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Safety board recommends lowering legal limit to reduce alcohol-related car accident fatalities

Author: Michael Pines
Published: Jul 10 2013

It goes without saying that drunk driving is irresponsible and dangerous. Driving under the influence of alcohol has led to countless fatalities in the United States, and continues to be one of the leading causes of car accidents in our country. And despite public awareness campaigns that aim to educate the public about the dangers of drunk driving, many drivers still make the choice to drive while intoxicated.

In response to the continued fatalities that occur in our country as a result of drunk driving, the federal government has proposed intervention by tightening laws surrounding the legal blood alcohol concentration (BAC) levels.

Currently, the United States observes a legal limit of 0.08 BAC. But last month, the National Transportation Safety Board (NTSB) recommended lowering the legal limit to 0.05 BAC across all 50 states.

"Most Americans think that we've solved the problem of impaired driving, but in fact, it's still a national epidemic," NTSB Chairman Deborah Hersman said.

The truth is that alcohol-related car accident fatalities remain an issue in the United States despite continued education and prevention methods. In the last 30 years, more than 44,000 Americans have lost their lives as a result of drunken driving according to the NTSB.


If the NTSB is successful in its recommendation, all states may be required to impose a new legal BAC limit of 0.05. What does that mean for drivers?

Ordinarily, a 180-pound male can drink about four drinks over the course of an hour before hitting the 0.08 mark. However, with lowered limits, that same male may reach the 0.05 threshold in just two to three drinks during that same hour. The logic behind a lower limit is to reduce the number of drunken drivers who get behind the wheel, even those who mistakenly feel they are safe to do so.

Of course, there are many factors when it comes to how alcohol is absorbed in the body. For instance, weight, food and gender can all play a role in alcohol absorbtion.

The recommendation to lower the legal limits of drunken driving remains just that – a recommendation. The NTSB is unable to implement such actions across federal law; it only has the clout to make the recommendation to agencies and legislatures including Congress.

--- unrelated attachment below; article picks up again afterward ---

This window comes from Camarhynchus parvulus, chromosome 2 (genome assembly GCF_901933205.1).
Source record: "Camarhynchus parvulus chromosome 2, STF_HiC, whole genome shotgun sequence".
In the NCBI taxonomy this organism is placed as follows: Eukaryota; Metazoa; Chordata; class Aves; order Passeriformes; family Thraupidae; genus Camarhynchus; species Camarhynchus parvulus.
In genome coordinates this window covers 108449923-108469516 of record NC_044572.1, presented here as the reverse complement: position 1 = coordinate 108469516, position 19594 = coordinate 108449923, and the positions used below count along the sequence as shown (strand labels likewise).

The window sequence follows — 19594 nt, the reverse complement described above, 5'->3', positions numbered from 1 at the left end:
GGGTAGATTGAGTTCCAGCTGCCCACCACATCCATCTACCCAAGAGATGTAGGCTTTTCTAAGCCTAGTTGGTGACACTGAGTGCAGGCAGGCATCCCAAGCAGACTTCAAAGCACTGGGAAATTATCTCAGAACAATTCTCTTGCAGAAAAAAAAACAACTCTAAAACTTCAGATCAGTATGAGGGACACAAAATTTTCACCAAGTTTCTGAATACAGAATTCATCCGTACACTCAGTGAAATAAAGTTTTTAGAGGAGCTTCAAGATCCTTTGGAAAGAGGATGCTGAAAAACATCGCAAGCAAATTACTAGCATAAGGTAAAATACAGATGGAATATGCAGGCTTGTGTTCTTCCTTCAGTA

"I think .05 is going to come. How long it takes to get there, we don't know. But it will happen," said the NTSB's Robert Molloy, who helped guide the staff report.


Until our country passes stricter drinking laws, you can stay safe and sober behind the wheel by observing the following tips:

Prepay your taxi ride home. When we’ve consumed alcohol, we often make choices we ordinarily would avoid if sober. So don’t take the chance – buy your taxi ride home ahead of time so you don’t risk making a bad judgment call.

Be a responsible host. Cut off alcohol an hour before guests are expected to leave and serve virgin beverages including sodas and water. Always offer plenty of filling appetizers to buffer the effects of alcohol absorption within the body.

Take keys away if necessary. Don’t let your friends drive while under the influence no matter how much they protest. Hide keys if necessary and offer to buy them a cab ride home instead.

Call 9-11 if you spot a drunk driver. Don’t hesitate to call the police if you suspect a driver is under the influence. You may save a life.

About Michael Pines

Michael Pines is a personal injury attorney at the Law Offices of Michael Pines, APC in San Diego, California. He is an accident and injury prevention expert, on a campaign to end senseless injury one article at a time. Catch Mike on Google+, Facebook and Twitter.

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